In a more hopeful vision, he presented the latest work of Snyderphonics – instruments that train themselves as musicians play, rather than only the other way around.
He turned to his own work in generative models and artistic works like his Donald Trump “meat puppet,” but presented a scary image of what would happen if eventually analytic and generative machine learning models combined, producing music without human involvement:
“We’re nowhere near anything like this happening. But it’s worth asking now, if this technology comes to fruition, what does that mean about musicians? What is the future of musicians if algorithms can generate all the music we need?”
References: GRUV, a generative model for producing music
WaveNet, the DeepMind tech being used by Google for audio
Sander Dieleman’s content-based recommendations for music
Wesley Goatley: machine capitalism, dark systems
Who he is: A sound artist and researcher in “critical data aesthetics,” plumbing the meaning of data from London in his own work and as a media theorist
Topics: Capitalism, machines, aesthetics, Amazon Echo … and what they may all be doing to our own agency and freedom
Takeaways: Wesley began with “capitalism at machine-to-machine speeds,” then led to ways this informed systems that, hidden away from criticism, can enforce bias and power. In particular, he pitted claims like “it’s not minority report – it’s science; it’s math!” against the realities of how these systems were built – by whom, for whom, and with what reason.
“You are not working them; they are working you.”
As companies like Amazon and Google extend control, under the banner of words like “smart” and “ecosystem,” Wesley argues, what they’re really building is “dark systems”:
“We can’t get access or critique; they’re made in places that resemble prisons.”
The issue then becomes signal-to-noise. Data isn’t really ever neutral, so the position of power lets a small group of people set an agenda:
“[It] isn’t a constant; it’s really about power and space.”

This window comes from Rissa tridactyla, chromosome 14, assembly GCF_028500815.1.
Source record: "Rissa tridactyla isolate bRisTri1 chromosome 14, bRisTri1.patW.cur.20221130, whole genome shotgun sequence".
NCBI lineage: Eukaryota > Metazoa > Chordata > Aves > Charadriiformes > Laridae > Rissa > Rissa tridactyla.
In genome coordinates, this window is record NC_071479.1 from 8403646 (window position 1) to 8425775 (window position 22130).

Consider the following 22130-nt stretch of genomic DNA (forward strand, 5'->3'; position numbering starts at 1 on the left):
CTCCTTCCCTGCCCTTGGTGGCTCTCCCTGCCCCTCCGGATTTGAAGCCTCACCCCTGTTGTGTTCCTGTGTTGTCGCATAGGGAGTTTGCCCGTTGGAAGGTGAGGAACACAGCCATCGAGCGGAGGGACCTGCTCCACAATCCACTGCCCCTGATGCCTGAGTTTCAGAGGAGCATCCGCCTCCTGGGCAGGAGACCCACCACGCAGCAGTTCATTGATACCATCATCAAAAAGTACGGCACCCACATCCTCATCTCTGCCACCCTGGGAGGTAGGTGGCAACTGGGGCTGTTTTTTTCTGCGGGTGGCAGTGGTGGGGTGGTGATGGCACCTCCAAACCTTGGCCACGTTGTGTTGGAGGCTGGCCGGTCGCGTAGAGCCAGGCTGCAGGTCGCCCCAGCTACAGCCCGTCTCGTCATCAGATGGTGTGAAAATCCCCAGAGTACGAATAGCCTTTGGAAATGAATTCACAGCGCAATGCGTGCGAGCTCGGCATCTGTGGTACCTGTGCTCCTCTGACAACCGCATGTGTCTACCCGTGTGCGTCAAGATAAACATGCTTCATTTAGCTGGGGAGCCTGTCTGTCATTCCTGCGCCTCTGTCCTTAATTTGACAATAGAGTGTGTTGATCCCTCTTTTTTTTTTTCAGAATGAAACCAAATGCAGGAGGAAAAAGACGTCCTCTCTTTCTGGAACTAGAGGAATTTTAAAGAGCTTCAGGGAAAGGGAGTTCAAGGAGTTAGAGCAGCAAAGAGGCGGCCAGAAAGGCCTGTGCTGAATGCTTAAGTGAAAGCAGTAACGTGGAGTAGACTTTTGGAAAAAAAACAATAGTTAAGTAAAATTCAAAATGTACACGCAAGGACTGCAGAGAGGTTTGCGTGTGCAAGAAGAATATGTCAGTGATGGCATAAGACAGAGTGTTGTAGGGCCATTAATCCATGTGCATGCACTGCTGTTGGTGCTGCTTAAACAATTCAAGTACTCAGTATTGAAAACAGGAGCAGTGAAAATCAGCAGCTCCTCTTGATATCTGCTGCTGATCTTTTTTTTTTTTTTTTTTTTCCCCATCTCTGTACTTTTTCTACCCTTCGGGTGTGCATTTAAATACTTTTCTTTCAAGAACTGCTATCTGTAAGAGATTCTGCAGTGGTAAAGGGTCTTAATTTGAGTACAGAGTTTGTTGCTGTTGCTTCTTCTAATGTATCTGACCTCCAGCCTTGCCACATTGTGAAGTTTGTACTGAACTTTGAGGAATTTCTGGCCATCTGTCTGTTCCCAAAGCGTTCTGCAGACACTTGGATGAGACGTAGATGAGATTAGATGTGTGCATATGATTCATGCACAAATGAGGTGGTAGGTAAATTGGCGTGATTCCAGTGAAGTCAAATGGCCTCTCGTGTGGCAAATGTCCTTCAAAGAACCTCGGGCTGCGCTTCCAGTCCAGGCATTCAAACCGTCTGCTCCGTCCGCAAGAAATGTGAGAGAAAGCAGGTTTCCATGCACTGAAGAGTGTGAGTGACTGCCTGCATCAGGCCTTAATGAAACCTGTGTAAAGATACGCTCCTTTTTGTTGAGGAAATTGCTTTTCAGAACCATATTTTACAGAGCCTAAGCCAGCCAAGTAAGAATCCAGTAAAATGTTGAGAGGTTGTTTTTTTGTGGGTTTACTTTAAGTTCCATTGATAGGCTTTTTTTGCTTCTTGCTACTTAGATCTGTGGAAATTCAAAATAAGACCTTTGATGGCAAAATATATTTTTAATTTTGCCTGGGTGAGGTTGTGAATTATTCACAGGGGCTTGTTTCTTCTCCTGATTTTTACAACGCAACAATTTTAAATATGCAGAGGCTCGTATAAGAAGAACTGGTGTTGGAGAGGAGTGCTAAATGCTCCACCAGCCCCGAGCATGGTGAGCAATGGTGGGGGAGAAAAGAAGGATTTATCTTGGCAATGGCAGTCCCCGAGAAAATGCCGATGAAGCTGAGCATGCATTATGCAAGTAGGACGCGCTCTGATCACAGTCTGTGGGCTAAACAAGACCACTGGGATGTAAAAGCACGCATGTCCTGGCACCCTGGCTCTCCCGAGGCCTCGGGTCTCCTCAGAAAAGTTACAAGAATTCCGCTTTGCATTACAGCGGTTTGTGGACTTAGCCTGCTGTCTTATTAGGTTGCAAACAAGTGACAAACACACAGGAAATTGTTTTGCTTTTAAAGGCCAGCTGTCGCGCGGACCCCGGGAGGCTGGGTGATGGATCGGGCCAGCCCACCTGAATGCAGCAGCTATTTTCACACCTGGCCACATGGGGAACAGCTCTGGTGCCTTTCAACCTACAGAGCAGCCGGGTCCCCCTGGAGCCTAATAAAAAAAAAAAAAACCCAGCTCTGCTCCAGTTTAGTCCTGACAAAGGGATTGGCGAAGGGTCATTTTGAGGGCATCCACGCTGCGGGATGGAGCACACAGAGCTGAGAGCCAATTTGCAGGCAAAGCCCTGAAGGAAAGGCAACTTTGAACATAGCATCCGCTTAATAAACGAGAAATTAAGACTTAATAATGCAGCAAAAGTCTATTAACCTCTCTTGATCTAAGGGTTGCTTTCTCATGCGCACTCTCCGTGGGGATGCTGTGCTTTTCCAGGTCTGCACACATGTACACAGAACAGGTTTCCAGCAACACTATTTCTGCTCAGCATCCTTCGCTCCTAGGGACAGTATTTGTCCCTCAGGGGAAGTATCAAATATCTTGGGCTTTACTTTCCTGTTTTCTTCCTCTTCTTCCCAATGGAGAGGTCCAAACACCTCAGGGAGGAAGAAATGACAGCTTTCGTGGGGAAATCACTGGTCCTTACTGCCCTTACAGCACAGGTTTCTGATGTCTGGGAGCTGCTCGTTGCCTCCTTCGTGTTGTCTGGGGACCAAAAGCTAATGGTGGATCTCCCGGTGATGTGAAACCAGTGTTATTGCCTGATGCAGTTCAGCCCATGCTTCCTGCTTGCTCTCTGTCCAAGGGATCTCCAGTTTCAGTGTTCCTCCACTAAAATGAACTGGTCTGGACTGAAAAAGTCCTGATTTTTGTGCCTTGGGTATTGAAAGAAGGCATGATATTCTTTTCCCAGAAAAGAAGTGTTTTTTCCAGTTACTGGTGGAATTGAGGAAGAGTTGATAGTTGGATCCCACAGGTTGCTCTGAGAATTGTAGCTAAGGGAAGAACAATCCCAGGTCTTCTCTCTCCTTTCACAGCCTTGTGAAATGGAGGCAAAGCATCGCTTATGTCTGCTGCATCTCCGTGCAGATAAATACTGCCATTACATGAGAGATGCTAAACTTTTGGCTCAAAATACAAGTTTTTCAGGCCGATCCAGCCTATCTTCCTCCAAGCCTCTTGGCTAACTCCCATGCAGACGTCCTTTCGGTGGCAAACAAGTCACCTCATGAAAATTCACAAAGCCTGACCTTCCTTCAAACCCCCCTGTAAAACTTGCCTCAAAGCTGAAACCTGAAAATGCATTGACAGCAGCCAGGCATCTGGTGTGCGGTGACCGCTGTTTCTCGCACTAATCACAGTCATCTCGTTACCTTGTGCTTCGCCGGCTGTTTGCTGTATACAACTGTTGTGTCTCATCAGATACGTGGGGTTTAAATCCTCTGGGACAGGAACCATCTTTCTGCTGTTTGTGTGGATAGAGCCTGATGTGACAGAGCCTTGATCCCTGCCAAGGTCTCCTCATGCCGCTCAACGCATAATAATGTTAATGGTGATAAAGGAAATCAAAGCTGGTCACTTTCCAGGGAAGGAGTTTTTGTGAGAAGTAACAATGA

Estela Oliva: digital artists respond
Who she is: Estela is a creative director / curator / digital consultant, an anchor of London’s digital art scene, with work on Alpha-ville Festival, a residency at Somerset House, and her new Clon project.
Topics: Digital art responding to these topics, in hopeful and speculative and critical ways – and a conclusion to the dystopian warnings woven through the afternoon.
Takeaways: Estela grounded the conclusion of our afternoon in a set of examples from across digital arts disciplines and perspectives, showing how AI is seen by artists.
Sougwen Chung and Doug, her drawing mate
Marija Bozinovska Jones and her artistic reimaginings of voice assistants and machine training:
Memo Akten’s work (also featured in the image at top), “you are what you see”
Superflux’s speculative project, “Our Friends Electric”:
Estela also found dystopian possibilities – as bias, racism, and sexism are echoed in the automated machines. (Contrast, indeed, the machine-to-machine amplification of those worst characteristics with the more hopeful human-machine artistic collaborations here, perhaps contrasting algorithmic capitalism with individual humanism.)
But she also contrasted that with more emotionally intelligent futures, especially with the richness and dimensions of data sets:
“We need to build algorithms that represent our values better – but I’m just worried that unless we really talk about it more seriously, it’s not going to happen.”
It was really a pleasure to put this together. There’s obviously a deep set of topics here, and ones I know we need to continue to cover. Let us know your thoughts – and we’re always glad to share in your research, artwork, and ideas.
Thanks to CTM Festival for hosting us.